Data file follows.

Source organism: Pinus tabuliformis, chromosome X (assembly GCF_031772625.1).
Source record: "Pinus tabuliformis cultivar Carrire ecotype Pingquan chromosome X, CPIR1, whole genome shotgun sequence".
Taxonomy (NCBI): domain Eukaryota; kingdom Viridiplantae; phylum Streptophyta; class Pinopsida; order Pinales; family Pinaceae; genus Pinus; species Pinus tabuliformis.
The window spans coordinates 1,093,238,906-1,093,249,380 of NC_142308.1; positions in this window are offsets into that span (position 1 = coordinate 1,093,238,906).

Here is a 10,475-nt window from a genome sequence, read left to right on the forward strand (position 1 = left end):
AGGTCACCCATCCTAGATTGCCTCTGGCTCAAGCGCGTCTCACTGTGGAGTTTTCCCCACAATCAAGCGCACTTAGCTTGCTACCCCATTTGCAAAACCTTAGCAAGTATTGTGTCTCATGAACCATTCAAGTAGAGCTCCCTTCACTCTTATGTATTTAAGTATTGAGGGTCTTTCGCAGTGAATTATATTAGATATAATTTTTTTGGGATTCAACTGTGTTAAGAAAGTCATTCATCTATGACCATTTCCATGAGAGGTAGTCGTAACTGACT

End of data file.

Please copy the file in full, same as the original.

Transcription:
Source organism: Pinus tabuliformis, chromosome X (assembly GCF_031772625.1).
Source record: "Pinus tabuliformis cultivar Carrire ecotype Pingquan chromosome X, CPIR1, whole genome shotgun sequence".
Taxonomy (NCBI): domain Eukaryota; kingdom Viridiplantae; phylum Streptophyta; class Pinopsida; order Pinales; family Pinaceae; genus Pinus; species Pinus tabuliformis.
The window spans coordinates 1,093,238,906-1,093,249,380 of NC_142308.1; positions in this window are offsets into that span (position 1 = coordinate 1,093,238,906).

Here is a 10,475-nt window from a genome sequence, read left to right on the forward strand (position 1 = left end):
AGGTCACCCATCCTAGATTGCCTCTGGCTCAAGCGCGTCTCACTGTGGAGTTTTCCCCACAATCAAGCGCACTTAGCTTGCTACCCCATTTGCAAAACCTTAGCAAGTATTGTGTCTCATGAACCATTCAAGTAGAGCTCCCTTCACTCTTATGTATTTAAGTATTGAGGGTCTTTCGCAGTGAATTATATTAGATATAATTTTTTTGGGATTCAACTGTGTTAAGAAAGTCATTCATCTATGACCATTTCCATGAGAGGTAGTCGTAACTGACT